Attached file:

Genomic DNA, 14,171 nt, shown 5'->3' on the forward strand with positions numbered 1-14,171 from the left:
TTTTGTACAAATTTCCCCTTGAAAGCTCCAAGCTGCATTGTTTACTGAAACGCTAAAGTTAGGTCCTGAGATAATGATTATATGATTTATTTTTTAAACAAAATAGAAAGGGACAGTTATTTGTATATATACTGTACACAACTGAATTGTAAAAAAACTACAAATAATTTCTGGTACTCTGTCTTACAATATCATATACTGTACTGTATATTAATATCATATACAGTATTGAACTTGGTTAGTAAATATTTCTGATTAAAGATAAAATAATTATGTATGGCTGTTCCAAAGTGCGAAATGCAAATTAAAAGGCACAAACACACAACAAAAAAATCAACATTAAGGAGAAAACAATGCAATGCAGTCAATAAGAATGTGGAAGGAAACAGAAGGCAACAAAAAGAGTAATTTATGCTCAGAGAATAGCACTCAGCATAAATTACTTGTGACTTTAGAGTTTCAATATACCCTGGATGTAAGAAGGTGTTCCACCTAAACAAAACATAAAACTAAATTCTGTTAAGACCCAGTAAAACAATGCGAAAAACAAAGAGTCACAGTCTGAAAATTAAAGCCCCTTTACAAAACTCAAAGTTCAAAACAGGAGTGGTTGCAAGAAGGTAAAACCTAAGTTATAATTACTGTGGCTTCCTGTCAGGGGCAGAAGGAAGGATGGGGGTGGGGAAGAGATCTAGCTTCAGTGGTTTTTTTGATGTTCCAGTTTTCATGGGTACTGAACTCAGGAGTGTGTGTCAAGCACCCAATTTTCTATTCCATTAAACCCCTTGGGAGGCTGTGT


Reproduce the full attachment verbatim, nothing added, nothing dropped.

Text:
Genomic DNA, 14,171 nt, shown 5'->3' on the forward strand with positions numbered 1-14,171 from the left:
TTTTGTACAAATTTCCCCTTGAAAGCTCCAAGCTGCATTGTTTACTGAAACGCTAAAGTTAGGTCCTGAGATAATGATTATATGATTTATTTTTTAAACAAAATAGAAAGGGACAGTTATTTGTATATATACTGTACACAACTGAATTGTAAAAAAACTACAAATAATTTCTGGTACTCTGTCTTACAATATCATATACTGTACTGTATATTAATATCATATACAGTATTGAACTTGGTTAGTAAATATTTCTGATTAAAGATAAAATAATTATGTATGGCTGTTCCAAAGTGCGAAATGCAAATTAAAAGGCACAAACACACAACAAAAAAATCAACATTAAGGAGAAAACAATGCAATGCAGTCAATAAGAATGTGGAAGGAAACAGAAGGCAACAAAAAGAGTAATTTATGCTCAGAGAATAGCACTCAGCATAAATTACTTGTGACTTTAGAGTTTCAATATACCCTGGATGTAAGAAGGTGTTCCACCTAAACAAAACATAAAACTAAATTCTGTTAAGACCCAGTAAAACAATGCGAAAAACAAAGAGTCACAGTCTGAAAATTAAAGCCCCTTTACAAAACTCAAAGTTCAAAACAGGAGTGGTTGCAAGAAGGTAAAACCTAAGTTATAATTACTGTGGCTTCCTGTCAGGGGCAGAAGGAAGGATGGGGGTGGGGAAGAGATCTAGCTTCAGTGGTTTTTTTGATGTTCCAGTTTTCATGGGTACTGAACTCAGGAGTGTGTGTCAAGCACCCAATTTTCTATTCCATTAAACCCCTTGGGAGGCTGTGT